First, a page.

We have put together a few functions in Python that should make getting data a little easier. The fastest way to get started is to download the file and the simple-json*.tar. The two sample code files should help you get started.
Note that there are two ways to access the Twitter API detailed here.

Download at least these 4 files from
ReadMe.txt - instructions for downloading and installing python-twitter package as well as simplejson
- functions for downloading following/followers and a function to search updates
simplejson-2.0.9.tar - needed for working with json objects returned by the Twitter API

You may also want to use the python-twitter library which has more features and objects than - calls to the functions in python-twitter package for examples
python-twitter-0.5.tar - functions and objects for working with the API, the file is cached here as a convenience for you

f you download the .tar files from the link above, you won't need to use curl. If you have any trouble installing the packages. Try moving the file and simple-json
directory to your working directory. The library can be accessed without installing (this should work on shared machines where you don't have write permissions on public directories).

If you have your own RPM/Ubuntu machine

If you have your own Linux RPM desktop/server, the process is easier. The following installs the latest python, setuptools, and the twitter & simplejson APIs (feel free to remove as necessary):

sudo apt-get install python2.6 python-setuptools python-twitter python-simplejson

That's it. Now you can create your in your favorite editor, here's some filler:
import twitter
def myFunc():
    print "Hello"

And run the script with:
> python
> "Hello" (output)

- Ashwin (

From here you're on you own, good luck and be creative. If you find any helpful links, feel free to post them here. (There are some good hints below.)

Here's some code to help you cache requests like the last assignment:
from datetime import datetime, timedelta
import time
import sqlite3 as sqlite
import pickle
from functools import wraps
class CachedAPIWrapper(object):
delegate, but DB cache, everything to the api
def get_api():
tapi = twitter.Api(username=USER, password=PASSWORD)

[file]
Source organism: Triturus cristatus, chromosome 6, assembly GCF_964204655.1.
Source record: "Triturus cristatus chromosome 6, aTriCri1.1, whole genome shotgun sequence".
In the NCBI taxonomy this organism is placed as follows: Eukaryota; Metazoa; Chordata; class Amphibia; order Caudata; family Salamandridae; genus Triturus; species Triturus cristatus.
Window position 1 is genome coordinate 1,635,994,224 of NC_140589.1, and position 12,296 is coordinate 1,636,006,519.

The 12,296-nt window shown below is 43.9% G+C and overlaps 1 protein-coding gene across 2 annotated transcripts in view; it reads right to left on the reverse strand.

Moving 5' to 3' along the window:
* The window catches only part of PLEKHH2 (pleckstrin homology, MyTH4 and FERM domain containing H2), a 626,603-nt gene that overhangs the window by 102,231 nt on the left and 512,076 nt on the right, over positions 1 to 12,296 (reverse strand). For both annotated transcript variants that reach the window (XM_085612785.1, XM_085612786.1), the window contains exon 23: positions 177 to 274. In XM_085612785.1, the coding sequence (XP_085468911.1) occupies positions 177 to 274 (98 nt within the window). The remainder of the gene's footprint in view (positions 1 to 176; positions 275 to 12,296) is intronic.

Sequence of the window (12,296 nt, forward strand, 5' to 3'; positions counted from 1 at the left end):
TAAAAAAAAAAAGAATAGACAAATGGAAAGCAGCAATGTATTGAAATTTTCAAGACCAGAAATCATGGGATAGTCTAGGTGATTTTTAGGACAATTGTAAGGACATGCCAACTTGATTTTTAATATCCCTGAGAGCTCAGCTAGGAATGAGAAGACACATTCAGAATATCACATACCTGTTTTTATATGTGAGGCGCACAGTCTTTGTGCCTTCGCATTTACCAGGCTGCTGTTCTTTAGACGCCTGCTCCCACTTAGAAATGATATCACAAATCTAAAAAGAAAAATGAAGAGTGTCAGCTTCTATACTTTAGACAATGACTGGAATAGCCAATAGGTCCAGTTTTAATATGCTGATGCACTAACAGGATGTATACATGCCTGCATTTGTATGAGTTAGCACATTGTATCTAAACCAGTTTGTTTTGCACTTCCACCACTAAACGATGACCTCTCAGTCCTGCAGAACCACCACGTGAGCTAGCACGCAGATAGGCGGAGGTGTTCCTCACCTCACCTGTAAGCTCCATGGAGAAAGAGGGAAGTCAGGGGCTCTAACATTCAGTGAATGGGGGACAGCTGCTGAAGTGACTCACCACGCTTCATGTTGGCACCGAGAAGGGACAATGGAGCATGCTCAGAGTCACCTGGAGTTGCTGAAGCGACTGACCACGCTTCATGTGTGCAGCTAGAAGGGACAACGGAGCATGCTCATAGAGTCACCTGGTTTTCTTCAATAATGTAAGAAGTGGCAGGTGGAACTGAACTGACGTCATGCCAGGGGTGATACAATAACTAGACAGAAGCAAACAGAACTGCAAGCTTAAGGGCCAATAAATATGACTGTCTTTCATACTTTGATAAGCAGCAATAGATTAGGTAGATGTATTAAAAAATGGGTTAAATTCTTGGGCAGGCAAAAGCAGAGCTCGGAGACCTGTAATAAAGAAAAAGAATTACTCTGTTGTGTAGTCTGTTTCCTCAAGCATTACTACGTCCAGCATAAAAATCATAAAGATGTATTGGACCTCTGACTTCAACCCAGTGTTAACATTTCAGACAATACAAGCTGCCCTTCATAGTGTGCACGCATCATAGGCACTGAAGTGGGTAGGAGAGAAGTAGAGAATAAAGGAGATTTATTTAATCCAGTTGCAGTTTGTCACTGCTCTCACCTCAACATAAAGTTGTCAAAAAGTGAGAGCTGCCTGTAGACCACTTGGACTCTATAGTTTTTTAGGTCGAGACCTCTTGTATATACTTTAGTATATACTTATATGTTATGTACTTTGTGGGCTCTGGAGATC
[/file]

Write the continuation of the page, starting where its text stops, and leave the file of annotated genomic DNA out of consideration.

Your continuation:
cache = DBCache('tweeting.db', False)
return CachedAPIWrapper(tapi, cache)
def __init__(self, api, cache):
self._api = api
self._cache = cache
def __getattr__(self, name):
fn = getattr(self._api, name)
if not callable(fn):
return fn
def wrapper(*args, **kwargs):
return self._cache.load(name, args)
except CacheMissError:
value = fn(*args), args, value)
return value
except TypeError:
print 'Warning: Uncachable!'
# uncachable -- for instance, passing a list as an argument.
# Better to not cache than to blow up entirely.
return self.func(*args)
return wrapper
class CacheMissError(Exception):
class DBCache(object):
def __init__(self, dbfile, debug = False):
self.__state = {}
self.__connection = sqlite.connect(dbfile)
self.__connection.text_factory = str
self.__cursor = self.__connection.cursor()
self.__debug = debug
self.__cursor.execute('CREATE TABLE `cache` (id INTEGER PRIMARY KEY, `func` varchar(255), `args` blob, `result` blob);');
def save(self, func, args, result):
self.__cursor.execute('INSERT INTO `cache` (`func`, `args`, `result`) VALUES (?, ?, ?)', (func, pickle.dumps(args), pickle.dumps(result)))
if self.__debug:
print 'Saving %s(%s) -> %s!' % (func, args, result)
def load(self, func, args):
self.__cursor.execute('SELECT `result` FROM `cache` WHERE `func` = ? AND `args` = ?;', (func, pickle.dumps(args)))
result = self.__cursor.fetchone()
if result:
value = pickle.loads(result[0])
if self.__debug:
print 'Loaded %s(%s) -> %s!' % (func, args, value)
return value
raise CacheMissError
def clear(self):
self.__cursor.execute('DELETE FROM `cache`;')

download this patch if you are using simplejson 2.0.x, and you get this error message when running:

$ cd python-twitter-0.5
$ python test
FAIL: Test the twitter.Status AsJsonString method
Traceback (most recent call last):
File "", line 121, in testAsJsonString
AssertionError: '{"created_at": "Fri Jan 26 23:17:14 +0000 2007", "id": 4391023, "text": "A l\\u00e9gp\\u00e1rn
\\u00e1s haj\\u00f3m tele van angoln\\u00e1kkal.", "user": {"description": "Canvas. JC Penny. Three ninety-
eight.", "id": 718443, "location": "Okinawa, Japan", "name": "Kesuke Miyagi", "profile_image_url": "http:\\/
\\/\\/system\\/user\\/profile_image\\/718443\\/normal\\/kesuke.png", "screen_name": "kesuke",
"url": "http:\\/\\/\\/kesuke"}}' != '{"created_at": "Fri Jan 26 23:17:14 +0000 2007", "id":
4391023, "text": "A l\\u00e9gp\\u00e1rn\\u00e1s haj\\u00f3m tele van angoln\\u00e1kkal.", "user":